Third-generation driver Tommy Catalano looks ahead to the full-time Mods season with confidence

Tommy Catalano’s family has been racing since the early 1960s.

Some 60 years later, that tradition will continue as Tommy Catalano returns the family’s No. 54 car to the NASCAR Whelen Modified Tour for a full season effort in 2022.

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Catalano is no stranger to the tour, having raced in each of the last four seasons for most of the year, including the full schedule in 2019 and all but one of the races in 2018. Last year, Catalano rode the number 54 to the top five. 10 finishes, a career-high total, but luck turned sour in the second half of the season.

After scoring five top 15s in the first six races of 2021, Catalano suffered four DNFs in the next five races – three from incidents and one from engine failure at New Hampshire Motor Speedway.

“We’ve tried to be as prepared as possible, and sometimes we have some things that happened just completely out of our control, which, you know, you’re not going to do anything about that,” Catalano said. “But it’s clear we just kept going and doing our best.”

The 23-year-old is going into the new year with a mentality similar to last season: be prepared for anything and maximize the opportunities at hand.

“As we go into 2022, knowing how 2021 has been, not much will change,” said the third-generation driver. “Just do everything we can to make sure the issues, outages, etc. on our side are well maintained and things like that and do our best. Obviously you can only control what you can control but as long as you take initiative about that sort of thing that will of course help no matter what you can regain control of the future and prepare ourselves to hopefully make it all the way through the season .”

Tommy Catalano qualifies for the Buzz Chew Chevrolet Cadillac 200 for the NASCAR Whelen Modified Tour at Riverhead Raceway on June 19, 2021 in Riverhead, New York. (Adam Glanzman/NASCAR)

Catalano was born as a racer. His great-uncle, Joe Catalano, started what became the family tradition in the 1960s as a modified racer in Upstate New York before letting Dave, Tommy’s father, drive for him years later.

“During his career, my parents met on the track, and it really just evolved,” said Catalano. “My dad’s brothers, they raced when they were growing up, so it obviously started way back (in the) early ’60s, and was just kind of like something that everybody got hooked on and went on and on and on.”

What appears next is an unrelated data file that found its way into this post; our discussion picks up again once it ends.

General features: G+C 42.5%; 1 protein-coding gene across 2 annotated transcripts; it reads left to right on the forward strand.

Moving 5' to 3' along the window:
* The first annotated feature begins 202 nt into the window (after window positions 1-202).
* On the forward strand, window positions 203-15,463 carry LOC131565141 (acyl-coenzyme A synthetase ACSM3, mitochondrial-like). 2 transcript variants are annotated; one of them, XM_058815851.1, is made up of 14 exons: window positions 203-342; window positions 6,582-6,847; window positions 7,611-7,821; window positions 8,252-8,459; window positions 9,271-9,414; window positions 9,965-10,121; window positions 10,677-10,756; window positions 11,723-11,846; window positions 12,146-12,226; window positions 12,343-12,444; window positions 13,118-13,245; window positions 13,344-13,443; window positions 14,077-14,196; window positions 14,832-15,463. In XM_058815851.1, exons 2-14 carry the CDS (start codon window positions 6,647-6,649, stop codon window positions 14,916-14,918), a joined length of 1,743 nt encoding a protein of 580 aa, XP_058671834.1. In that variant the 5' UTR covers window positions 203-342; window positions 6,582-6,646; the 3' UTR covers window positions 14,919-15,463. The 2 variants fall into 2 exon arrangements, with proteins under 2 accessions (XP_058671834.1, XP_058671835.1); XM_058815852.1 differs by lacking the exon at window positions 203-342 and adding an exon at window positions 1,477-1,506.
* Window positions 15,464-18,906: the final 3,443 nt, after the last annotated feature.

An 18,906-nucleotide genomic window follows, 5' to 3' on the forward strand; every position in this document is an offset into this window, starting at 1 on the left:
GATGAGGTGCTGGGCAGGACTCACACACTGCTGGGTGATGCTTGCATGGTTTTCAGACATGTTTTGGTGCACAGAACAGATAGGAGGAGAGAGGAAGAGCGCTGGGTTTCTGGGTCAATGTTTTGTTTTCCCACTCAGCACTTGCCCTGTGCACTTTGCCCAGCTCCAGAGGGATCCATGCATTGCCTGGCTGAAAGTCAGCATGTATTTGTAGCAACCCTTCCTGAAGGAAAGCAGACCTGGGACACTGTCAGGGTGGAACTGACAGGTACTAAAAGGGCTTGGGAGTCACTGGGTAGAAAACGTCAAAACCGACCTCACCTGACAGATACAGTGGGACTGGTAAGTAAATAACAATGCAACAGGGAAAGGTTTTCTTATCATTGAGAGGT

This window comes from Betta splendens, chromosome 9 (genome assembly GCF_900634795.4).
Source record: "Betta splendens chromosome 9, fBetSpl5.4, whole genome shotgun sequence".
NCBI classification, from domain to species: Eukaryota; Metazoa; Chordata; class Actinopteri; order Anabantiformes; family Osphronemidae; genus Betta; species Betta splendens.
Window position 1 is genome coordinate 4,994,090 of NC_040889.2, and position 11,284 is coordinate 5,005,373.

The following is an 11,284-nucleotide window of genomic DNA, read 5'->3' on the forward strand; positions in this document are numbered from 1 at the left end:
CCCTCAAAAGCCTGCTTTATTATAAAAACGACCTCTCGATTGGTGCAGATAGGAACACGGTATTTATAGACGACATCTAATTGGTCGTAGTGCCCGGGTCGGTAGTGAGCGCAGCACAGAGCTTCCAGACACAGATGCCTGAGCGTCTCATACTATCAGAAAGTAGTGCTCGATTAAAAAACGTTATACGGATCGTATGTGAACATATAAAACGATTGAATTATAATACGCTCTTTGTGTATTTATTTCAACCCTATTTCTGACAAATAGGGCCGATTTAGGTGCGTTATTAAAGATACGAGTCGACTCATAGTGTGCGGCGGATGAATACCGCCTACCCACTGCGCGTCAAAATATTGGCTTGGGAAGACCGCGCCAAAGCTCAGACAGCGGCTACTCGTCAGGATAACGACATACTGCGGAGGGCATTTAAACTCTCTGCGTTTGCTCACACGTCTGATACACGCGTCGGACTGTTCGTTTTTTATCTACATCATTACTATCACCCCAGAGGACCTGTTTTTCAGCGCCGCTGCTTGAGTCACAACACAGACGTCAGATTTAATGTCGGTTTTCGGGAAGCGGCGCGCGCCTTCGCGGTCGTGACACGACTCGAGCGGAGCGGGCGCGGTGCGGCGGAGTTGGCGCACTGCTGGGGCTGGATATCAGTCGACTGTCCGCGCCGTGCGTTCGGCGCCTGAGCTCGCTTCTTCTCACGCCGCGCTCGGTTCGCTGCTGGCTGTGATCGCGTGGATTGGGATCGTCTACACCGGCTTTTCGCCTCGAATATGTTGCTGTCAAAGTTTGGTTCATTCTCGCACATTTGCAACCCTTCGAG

Amy Catalano, Tommy’s mother, will make numerous open, modified starts throughout 2022, along with Tommy’s younger brother, Tyler, who also joined the tour full-time in 2019. Because he was in the sport at such a young age. , there was little else ever on Tommy’s mind outside of racing.

“Growing up, going to school, things like that, it was, ‘I can’t wait to go home, work in the store, go racing,’ all those good things,” he said. “Friends, other kids or whatever, they want to go to parties, swim in the pool or whatever. And for me it was that, I can’t wait to start doing something I called racing, whether it was sweeping the shop floor or racing the car. ”

The family is from Ontario, New York, and frequented Spencer Speedway, Holland Speedway and Lancaster Speedway’s New York Raceway Park on the weekly tracks. It was an important moment for Tommy Catalano to be able to join the tour full-time in 2019 with his brother, especially with his great-uncle’s number 54 on the door of his race car.

“Especially because we’re based out of Upstate New York, a little bit away from everything else, here, we’re often considered a bit of a bigger team because we had a lot of cars and stuff,” Catalano said. “But you go to the tour, and honestly, we’re one of the smaller teams when it comes to funding and things like that. So to be able to say we went, we did it, we went through the whole year, such a deal, it’s definitely something to be proud of.”

Tommy Catalano
Tommy Catalano pictured in front of the Toyota Mod Classic 150 for the NASCAR Whelen Modified Tour at Oswego Speedway in Oswego, New York, on September 4, 2021. (Bryan Bennett/NASCAR)

The season kicks off when the tour heads to Florida’s New Smyrna Speedway on February 12. The family started preparing their cars and equipment early so that they don’t rush when the 2022 season actually starts. And while the competitive intensity is there, Catalano also has a modest attitude in the driver’s seat, with the goal at the moment being just to enjoy the track and have fun.

“When we went to the tour last year, we got a few top 10s. Ultimately, my goal is still a top 10,” said Catalano, who finished 12th in the 2021 points standings. “I get people all the time,” Oh, your goal isn’t top five yet?’ Well, it’s one of those deals where if you can consistently finish in the top 10, you’ll eventually finish in the top five, just out of pure right-place-right-time kind of deal.

“And the quickest way to suck the fun out of it is to have unrealistic expectations or expectations that are not easily supported. And not that you don’t want a challenge and whatever, but for us, to get a season where, say, 90 percent of the finish, is in the top 10, that would certainly be a step in the right direction for us. are.”

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